Liverpool won't be forced into selling players to fund Anfield's expansion process, according to managing director Ian Ayre.
Standing on the brink of their first ever Premier League title under Brendan Rodgers, the Reds unveiled plans to increase the stadium's capacity from 45,000 to nearly 60,000 on Wednesday, as tweeted by MailOnline:
Vitally, Ayre has moved quickly to assure fans such an investment won't impact the current squad, as reported by David Maddock of the Mirror:
We won’t be selling a player to pay for it. There’s never been a discussion about selling a player to pay for the stadium. If anything, we’re doing it to support investment in the team.
Obviously, there’ll be a period where we have to pay for this thing but again it’s been designed to make this happen as quickly as possible and the core reason for doing it is to support the core finances overall.
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Ayre suggested the long-term success of the club will revolve around both Champions League qualification and matchday revenue drawn from welcoming a capacity crowd to watch the team.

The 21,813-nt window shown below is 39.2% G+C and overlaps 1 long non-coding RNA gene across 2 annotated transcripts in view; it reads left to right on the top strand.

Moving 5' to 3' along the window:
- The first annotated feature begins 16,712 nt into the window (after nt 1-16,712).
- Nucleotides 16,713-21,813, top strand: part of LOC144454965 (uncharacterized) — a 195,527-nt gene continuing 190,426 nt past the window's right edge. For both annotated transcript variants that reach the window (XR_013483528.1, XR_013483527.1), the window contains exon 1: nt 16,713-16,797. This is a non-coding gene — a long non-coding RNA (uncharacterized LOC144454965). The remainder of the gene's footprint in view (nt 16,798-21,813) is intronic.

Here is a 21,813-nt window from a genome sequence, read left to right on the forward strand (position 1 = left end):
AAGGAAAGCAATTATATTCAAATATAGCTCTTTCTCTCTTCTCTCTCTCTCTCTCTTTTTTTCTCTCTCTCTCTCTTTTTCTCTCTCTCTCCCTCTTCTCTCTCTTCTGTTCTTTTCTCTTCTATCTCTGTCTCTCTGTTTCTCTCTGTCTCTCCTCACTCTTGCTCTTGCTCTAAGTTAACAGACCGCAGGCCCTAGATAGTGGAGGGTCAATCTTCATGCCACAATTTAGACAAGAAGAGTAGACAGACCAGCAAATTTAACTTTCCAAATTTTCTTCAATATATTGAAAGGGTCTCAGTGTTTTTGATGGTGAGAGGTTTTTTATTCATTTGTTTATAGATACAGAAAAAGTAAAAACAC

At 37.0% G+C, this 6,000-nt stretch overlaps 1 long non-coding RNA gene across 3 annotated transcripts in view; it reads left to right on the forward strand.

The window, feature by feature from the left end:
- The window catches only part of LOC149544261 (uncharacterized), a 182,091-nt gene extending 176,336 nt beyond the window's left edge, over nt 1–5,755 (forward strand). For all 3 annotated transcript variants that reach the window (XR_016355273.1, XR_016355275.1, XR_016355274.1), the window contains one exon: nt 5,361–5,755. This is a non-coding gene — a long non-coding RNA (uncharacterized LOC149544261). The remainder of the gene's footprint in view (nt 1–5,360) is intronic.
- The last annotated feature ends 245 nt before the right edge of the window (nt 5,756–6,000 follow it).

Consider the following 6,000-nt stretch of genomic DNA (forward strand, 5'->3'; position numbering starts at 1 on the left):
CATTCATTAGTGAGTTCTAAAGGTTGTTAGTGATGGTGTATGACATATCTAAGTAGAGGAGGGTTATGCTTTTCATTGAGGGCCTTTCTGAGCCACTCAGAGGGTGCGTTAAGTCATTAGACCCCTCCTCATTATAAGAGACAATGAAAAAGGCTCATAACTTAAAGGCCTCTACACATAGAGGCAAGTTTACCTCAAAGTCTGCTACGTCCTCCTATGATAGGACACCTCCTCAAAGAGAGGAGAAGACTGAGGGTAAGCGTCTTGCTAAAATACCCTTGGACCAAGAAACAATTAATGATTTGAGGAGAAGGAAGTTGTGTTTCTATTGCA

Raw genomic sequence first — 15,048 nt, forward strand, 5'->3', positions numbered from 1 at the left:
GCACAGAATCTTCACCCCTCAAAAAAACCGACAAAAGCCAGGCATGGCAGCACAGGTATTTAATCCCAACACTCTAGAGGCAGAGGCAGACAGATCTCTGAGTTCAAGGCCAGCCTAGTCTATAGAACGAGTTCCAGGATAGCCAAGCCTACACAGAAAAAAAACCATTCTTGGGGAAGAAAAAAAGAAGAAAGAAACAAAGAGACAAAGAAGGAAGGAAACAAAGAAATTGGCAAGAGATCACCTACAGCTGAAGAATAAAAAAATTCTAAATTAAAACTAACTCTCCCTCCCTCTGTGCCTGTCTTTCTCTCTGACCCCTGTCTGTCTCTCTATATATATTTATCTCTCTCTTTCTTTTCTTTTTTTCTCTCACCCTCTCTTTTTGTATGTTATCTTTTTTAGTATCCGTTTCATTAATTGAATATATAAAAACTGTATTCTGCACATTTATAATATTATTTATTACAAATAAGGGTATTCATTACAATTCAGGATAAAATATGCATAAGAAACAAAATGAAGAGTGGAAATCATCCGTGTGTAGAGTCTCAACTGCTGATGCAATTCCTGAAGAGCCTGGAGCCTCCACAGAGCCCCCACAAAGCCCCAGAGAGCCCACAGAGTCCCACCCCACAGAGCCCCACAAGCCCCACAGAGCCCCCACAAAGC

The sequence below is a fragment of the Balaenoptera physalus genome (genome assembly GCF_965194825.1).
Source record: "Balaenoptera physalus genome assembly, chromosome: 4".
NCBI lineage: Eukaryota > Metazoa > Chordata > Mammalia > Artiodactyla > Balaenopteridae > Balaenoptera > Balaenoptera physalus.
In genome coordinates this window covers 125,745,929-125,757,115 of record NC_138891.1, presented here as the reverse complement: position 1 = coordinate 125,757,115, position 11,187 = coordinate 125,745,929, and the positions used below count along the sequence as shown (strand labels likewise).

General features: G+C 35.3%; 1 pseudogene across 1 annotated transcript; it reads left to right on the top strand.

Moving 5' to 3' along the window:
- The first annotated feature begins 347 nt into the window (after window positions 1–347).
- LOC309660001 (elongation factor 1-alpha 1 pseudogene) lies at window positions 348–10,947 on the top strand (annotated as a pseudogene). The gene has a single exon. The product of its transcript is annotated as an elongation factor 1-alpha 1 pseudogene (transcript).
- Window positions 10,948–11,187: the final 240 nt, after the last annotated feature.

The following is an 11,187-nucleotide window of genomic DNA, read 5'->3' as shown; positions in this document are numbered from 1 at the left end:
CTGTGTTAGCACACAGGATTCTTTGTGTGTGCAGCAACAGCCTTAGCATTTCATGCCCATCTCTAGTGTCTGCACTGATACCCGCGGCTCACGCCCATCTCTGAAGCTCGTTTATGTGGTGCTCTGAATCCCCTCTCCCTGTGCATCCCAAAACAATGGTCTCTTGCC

With Liverpool guaranteed elite European football next season, he indicates the stadium's development plans are drawn up with a "great solution" to ensuring work is completed as quickly as possible.
The project is expected to cost around £150 million and will place Liverpool second behind Manchester United when it comes to revenue produced at each home game. It is a different approach to Arsenal, who opted to spend heavily on the Emirates, limiting Arsene Wenger's investment funds while the stadium was paid off.
An alternate Maddock report claims the relatively limited cost will allow Rodgers decent money to spend during the summer. He believes £70 million will be available for the Northern Irish manager to mobilise, ensuring he has crucial support when preparing his squad for a jam-packed schedule that includes the Champions League.
Ayre also noted Liverpool are willing to spend heavily on targets outlined by Rodgers.
"It will cost what it costs when we decide who the manager wants to buy," he said, per BBC Sport.
Such plans outline an exciting future for the Merseyside club. Liverpool have suffered under the financial takeovers of Chelsea and Manchester City in previous years, losing ground on clubs who have spent massively across a short period of time.
They currently need seven points from three matches to be crowned champions, a likely feat considering the team have won 11 league matches in a row. Rodgers and his squad continue to defy expectations, and with stadium plans revealed, they can look forward to entering a prosperous era of success.